Journey Information of the Week: Historical past and Tragedy on K2, NRA Bankrupt and Extra

Sona Sherpa on the summit of K2; Photo credit: Chhang Dawa Sherpa

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From inspiring to tragic, Adventure News of the Week presents a round-up of the top news in the world of exploration and adventure.

MOUNTAINEERING: Summit and death on K2. Huge news this weekend as a team of 10 Nepalese climbers die first winter summit of K2! The team entered the elusive winter summit on Saturday at 5 p.m. local time and checked a huge box for historic climbers.

Unfortunately renowned climber Sergi Mingote, also on K2 with another team, died after a fall this weekend. If you are interested in what is happening at K2, stop by Reporting at Explorerswebthat it has been following closely.

SWIMMING: Woman swims record distance under ice. Last week, 40-year-old Yekaterina Nekrasova took the polar bear club to the next level. She swam 279 feet under the ice on Lake Baikal to set an alleged world record. Look at the whole thing Story here.

ADMISSION: National Rifle Association filing for bankruptcy. In a new twist, the National Rifle Association filed for bankruptcy protection on Friday. The gun lobby now says it will be restructuring as a nonprofit in Texas. The gun rights group said it had restructured “to leave what it believes is a corrupt political and regulatory environment in New York.”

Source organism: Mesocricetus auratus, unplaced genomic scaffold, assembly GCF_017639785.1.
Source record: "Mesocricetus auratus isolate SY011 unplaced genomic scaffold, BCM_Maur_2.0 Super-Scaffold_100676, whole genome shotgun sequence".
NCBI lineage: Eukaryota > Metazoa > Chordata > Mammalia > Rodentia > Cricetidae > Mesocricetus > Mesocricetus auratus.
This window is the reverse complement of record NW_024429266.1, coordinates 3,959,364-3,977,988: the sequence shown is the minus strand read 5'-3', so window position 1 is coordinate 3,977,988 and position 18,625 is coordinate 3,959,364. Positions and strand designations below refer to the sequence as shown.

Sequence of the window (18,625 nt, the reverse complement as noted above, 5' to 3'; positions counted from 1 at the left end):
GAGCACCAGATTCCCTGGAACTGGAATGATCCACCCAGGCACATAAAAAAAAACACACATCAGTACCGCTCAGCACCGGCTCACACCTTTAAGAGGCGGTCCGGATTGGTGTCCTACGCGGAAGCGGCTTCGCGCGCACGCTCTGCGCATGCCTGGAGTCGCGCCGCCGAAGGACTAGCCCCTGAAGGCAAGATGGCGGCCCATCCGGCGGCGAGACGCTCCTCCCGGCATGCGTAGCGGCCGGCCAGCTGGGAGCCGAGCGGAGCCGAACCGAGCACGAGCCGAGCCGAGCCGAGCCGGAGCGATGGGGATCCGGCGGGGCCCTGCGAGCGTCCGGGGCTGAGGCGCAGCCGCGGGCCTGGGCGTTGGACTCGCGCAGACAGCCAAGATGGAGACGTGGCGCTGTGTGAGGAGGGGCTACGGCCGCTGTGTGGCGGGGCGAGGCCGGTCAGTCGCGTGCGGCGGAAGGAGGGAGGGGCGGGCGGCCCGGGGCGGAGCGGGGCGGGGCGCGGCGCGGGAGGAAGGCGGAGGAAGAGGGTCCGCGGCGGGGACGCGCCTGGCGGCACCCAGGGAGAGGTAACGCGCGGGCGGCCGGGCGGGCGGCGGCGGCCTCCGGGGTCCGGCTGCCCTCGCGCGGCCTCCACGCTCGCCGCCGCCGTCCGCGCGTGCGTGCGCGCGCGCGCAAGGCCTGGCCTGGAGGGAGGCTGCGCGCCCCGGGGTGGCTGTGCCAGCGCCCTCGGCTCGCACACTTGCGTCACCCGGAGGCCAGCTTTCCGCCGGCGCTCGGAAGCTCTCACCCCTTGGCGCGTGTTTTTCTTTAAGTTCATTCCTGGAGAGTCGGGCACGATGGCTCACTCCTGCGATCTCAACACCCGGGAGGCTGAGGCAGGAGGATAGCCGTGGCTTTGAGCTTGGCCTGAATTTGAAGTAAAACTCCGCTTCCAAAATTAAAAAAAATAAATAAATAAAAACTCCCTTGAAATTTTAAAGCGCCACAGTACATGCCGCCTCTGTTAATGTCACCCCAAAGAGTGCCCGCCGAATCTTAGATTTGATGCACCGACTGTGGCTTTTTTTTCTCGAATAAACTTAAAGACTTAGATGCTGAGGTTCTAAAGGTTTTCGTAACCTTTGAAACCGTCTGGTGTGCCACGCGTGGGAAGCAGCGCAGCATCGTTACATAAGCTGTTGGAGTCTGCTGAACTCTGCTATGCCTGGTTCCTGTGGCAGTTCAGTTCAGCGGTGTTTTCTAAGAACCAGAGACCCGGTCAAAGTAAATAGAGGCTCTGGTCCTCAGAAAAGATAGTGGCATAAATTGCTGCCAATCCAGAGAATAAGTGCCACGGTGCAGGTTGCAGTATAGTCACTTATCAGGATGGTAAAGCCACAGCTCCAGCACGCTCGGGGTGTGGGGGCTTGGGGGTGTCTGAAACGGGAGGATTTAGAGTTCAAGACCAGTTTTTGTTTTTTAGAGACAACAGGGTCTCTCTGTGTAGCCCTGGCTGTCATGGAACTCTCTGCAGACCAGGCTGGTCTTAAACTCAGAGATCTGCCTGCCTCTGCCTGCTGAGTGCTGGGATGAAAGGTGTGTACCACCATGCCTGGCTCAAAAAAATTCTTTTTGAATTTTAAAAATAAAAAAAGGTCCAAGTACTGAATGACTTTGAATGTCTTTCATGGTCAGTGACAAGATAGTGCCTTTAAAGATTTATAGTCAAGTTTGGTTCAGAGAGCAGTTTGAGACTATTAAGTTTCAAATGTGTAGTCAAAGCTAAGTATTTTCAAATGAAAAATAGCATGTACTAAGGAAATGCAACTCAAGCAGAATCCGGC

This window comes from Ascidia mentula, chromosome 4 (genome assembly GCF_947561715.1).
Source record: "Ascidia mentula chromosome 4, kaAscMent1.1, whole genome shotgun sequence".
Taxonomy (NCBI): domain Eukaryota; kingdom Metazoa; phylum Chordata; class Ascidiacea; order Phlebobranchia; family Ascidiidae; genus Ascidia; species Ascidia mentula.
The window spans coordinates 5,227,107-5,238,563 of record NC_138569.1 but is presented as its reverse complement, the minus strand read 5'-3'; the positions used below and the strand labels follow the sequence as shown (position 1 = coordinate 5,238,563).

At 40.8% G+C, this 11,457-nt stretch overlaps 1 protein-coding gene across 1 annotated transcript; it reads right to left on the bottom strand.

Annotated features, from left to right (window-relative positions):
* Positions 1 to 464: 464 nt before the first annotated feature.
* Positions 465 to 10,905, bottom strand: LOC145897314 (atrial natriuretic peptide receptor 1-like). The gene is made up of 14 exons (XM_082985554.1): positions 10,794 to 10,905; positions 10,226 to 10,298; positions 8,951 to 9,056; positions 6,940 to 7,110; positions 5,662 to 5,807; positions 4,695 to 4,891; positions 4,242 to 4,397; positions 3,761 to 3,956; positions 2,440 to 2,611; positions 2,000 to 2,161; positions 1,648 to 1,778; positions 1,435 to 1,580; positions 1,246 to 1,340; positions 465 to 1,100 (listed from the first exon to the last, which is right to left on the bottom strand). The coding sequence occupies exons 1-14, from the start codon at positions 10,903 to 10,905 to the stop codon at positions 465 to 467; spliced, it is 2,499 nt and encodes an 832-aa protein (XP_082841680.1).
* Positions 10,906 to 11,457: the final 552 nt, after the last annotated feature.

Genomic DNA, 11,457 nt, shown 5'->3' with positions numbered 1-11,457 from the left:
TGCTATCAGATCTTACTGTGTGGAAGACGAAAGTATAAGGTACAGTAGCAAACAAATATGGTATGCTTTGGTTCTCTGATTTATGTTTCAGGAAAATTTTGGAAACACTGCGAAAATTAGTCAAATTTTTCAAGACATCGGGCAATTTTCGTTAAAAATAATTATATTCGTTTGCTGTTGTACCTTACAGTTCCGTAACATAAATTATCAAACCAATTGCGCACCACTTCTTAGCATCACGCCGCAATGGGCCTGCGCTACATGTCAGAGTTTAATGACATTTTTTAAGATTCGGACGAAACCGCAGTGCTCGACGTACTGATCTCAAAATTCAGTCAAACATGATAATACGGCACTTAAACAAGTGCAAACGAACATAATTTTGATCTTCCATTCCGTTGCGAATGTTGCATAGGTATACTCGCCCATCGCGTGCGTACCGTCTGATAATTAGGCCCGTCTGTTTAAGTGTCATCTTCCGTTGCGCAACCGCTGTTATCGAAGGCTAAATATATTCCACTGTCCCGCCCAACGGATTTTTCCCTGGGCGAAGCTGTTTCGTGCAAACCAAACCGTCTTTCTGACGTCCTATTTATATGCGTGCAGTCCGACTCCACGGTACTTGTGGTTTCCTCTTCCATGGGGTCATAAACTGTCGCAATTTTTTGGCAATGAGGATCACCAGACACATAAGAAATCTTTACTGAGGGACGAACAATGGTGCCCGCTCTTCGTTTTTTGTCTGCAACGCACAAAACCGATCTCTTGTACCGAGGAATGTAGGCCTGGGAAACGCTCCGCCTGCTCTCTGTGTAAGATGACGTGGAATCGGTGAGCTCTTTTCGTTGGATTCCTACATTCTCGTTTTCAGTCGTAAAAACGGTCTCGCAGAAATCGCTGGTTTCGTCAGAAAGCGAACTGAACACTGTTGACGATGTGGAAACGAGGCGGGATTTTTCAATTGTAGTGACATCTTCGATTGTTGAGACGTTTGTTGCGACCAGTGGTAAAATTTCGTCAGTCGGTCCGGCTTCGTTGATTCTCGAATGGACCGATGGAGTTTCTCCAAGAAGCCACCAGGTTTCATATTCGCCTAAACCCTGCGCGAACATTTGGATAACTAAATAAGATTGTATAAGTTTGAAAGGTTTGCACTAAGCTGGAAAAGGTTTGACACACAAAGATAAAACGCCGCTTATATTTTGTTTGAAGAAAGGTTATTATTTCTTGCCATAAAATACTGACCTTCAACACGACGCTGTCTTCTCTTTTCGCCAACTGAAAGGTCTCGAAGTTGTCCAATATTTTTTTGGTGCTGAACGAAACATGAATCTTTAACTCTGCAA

Read the full story below The Wall Street Journal.

FISHING: A record year for paddle fish on Keystone Lake. An interesting combination of skill and technology has resulted in a young guide helping clients land multiple world record paddle fish in a single year.

Jeremiah Mefford, a guide at Keystone Lake in northeast Oklahoma, set two world record catches in 2020. Customers also landed loads of other large fish, thanks in part to the new fish finding technology. It is a interesting story told in the Joplin Globe.

CLIMBING: Man scales 800 feet of skyscraper in a wheelchair. Lai Chi-wai, a master climber who was paralyzed after a car accident 9 years ago, did not slow down.

Over the weekend, he tried climbing a skyscraper with ropes in Hong Kong while he was in his wheelchair. And while he had to abandon the climb because of the wind, he managed to get the nation’s attention. Read about it in the New York Times.

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